Gray divorces, or divorces between individuals who are 50 years of age or older, have their own specific set of issues. When older couples divorce, there are usually more assets to consider as well as a decreased ability to bring in an income in the future.
Statistics show that the number of people divorcing ages 50 and older is increasing. In 2015, the number was 10 out of every 1,000, whereas in 1990, it was five out of every 1,000, according to the National Center for Health Statistics. Why are gray divorces growing in number?
1. Many are second marriages
Second marriages are statistically less likely to work out. With an aging population, it's more likely that the individuals have been married at least once before, making a divorce more likely.
2. Children grow up
In past decades, it wasn't as common to divorce your partner if you no longer loved each other or got along. Today, that's not a social faux pas. Many older individuals do wait until their children are older and out of the home before divorcing. At that point, they may no longer feel the need to be with their spouses, since their children don't necessarily need united parents in the same household.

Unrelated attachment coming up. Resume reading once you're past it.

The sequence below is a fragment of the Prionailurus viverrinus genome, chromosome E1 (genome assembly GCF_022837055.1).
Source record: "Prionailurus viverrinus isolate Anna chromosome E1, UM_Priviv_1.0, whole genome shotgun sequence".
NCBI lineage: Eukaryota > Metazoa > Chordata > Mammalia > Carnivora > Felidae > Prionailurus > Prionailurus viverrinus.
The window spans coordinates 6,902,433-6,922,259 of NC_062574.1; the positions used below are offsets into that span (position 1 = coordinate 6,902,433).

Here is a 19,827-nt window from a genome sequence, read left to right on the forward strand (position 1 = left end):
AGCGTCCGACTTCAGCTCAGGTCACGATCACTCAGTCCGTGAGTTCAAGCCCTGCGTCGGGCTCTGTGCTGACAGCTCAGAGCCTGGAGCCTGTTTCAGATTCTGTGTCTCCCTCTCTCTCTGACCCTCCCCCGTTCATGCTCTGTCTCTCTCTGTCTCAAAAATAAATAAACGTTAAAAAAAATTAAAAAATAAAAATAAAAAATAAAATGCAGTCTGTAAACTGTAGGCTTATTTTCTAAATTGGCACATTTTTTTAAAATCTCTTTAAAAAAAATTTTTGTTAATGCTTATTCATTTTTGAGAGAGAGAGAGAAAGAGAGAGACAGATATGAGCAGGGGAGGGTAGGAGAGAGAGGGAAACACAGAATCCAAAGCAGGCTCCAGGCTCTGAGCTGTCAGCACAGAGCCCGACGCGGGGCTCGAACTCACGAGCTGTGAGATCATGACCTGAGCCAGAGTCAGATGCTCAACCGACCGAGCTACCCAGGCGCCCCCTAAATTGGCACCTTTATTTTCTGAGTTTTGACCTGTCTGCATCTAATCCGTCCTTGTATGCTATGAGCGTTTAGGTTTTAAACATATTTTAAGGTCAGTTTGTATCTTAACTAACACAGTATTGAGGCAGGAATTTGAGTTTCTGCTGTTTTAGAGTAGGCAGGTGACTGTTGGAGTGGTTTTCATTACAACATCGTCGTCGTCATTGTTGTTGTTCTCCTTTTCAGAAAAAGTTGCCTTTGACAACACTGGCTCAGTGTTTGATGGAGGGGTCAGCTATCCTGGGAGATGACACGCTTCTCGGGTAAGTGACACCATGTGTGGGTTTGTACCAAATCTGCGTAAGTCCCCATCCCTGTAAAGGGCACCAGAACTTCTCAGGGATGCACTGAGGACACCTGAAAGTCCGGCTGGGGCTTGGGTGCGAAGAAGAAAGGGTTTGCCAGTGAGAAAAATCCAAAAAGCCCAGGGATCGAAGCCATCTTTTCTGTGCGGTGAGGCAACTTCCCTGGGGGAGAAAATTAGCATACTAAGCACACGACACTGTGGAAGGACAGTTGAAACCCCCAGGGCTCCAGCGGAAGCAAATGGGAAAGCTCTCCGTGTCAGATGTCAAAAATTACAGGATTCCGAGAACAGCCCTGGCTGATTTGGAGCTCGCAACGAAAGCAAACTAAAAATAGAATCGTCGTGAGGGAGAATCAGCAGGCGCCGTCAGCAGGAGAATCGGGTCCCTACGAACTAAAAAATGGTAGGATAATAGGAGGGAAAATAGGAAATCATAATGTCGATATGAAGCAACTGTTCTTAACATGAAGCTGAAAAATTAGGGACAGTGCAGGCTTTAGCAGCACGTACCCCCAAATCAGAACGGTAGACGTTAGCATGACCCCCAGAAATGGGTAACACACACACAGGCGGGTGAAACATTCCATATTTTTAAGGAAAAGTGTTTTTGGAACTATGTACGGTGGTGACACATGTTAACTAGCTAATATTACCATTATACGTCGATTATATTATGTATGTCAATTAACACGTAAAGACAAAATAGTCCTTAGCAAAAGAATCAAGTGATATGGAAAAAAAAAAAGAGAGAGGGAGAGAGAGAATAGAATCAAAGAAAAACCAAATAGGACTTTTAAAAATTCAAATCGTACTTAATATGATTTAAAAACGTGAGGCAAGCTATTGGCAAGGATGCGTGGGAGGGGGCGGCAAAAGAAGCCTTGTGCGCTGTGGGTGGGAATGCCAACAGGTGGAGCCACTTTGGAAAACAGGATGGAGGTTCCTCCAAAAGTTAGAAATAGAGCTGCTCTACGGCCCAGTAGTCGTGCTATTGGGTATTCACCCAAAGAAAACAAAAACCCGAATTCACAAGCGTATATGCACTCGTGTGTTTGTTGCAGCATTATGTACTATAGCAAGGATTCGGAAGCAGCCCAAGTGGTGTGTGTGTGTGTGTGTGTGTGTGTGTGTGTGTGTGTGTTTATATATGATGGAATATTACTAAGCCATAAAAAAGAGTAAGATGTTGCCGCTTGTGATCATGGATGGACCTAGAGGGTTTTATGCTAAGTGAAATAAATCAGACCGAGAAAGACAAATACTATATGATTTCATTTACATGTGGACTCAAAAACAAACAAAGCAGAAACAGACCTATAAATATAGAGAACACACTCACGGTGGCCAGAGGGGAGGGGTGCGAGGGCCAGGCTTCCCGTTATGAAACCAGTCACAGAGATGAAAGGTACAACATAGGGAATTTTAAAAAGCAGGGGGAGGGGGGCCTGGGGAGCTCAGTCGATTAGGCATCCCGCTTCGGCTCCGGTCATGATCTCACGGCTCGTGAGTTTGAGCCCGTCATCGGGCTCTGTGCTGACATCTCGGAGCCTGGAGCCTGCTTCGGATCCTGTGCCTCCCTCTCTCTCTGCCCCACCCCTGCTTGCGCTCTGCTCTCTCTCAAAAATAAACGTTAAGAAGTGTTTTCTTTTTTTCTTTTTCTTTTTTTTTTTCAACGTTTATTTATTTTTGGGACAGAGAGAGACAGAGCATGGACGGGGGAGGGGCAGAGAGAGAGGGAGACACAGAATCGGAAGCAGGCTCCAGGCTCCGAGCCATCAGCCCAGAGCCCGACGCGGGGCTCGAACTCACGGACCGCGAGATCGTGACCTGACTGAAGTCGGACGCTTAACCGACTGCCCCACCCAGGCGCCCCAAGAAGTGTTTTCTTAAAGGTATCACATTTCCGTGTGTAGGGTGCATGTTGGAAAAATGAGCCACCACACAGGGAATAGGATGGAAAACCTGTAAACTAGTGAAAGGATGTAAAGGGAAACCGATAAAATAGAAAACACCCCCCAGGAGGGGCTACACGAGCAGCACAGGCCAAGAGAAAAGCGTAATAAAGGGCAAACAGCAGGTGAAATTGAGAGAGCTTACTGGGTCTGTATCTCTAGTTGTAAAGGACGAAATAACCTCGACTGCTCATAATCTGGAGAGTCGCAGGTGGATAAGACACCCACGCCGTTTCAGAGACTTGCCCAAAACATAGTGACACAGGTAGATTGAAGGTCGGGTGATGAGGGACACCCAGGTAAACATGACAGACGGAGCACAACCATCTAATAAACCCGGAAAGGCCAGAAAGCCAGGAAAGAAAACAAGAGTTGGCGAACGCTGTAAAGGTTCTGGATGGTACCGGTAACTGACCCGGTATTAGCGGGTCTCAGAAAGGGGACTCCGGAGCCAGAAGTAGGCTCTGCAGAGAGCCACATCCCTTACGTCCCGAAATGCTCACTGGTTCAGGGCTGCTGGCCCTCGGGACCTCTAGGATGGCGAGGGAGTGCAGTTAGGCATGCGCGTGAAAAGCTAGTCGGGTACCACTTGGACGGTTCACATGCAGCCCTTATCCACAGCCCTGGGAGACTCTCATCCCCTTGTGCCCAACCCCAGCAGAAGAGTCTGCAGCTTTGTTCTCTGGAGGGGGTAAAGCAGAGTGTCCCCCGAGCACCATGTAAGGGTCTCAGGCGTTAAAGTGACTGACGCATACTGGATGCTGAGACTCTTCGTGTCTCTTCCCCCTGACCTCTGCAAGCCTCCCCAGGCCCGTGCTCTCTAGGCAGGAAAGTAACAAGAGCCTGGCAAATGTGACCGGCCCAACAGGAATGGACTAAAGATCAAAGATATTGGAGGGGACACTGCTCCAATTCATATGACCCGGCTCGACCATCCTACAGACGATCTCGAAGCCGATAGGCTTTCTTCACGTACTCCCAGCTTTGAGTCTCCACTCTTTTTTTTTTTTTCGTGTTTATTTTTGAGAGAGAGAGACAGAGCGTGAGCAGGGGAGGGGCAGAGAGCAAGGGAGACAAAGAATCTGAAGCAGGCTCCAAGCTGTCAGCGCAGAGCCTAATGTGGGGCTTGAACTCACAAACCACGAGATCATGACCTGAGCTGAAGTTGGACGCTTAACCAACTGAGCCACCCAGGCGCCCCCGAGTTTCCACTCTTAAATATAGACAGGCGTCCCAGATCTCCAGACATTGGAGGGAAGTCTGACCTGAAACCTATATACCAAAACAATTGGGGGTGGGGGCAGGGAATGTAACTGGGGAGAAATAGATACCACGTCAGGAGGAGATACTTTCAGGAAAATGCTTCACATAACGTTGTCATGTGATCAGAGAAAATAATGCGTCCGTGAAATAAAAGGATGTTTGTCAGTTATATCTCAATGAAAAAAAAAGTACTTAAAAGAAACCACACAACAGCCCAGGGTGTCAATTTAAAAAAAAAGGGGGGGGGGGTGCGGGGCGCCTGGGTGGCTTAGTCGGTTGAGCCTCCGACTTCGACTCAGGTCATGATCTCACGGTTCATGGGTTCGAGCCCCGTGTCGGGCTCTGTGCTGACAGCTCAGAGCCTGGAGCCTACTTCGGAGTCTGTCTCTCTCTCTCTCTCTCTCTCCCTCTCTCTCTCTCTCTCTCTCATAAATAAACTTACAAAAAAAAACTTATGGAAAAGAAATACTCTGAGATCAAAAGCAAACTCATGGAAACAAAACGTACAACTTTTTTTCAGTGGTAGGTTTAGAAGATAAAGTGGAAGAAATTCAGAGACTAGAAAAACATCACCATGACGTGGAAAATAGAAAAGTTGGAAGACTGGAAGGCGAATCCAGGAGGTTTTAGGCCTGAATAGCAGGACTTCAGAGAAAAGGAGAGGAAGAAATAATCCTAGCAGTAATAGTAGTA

3. They grow apart
People tend to grow apart over time, and many older couples feel the same way. One may get to a point where he or she only wants to stay home and enjoy retirement, whereas another might plan to travel and see the world. Two dramatically different options and views of the world may no longer make for a comfortable or happy marriage.
Divorce planning is different at an older age, but it isn't necessarily a bad idea to get a divorce. There are reasons to consider before you file, but if you're ready, make sure to protect yourself and know your legal rights.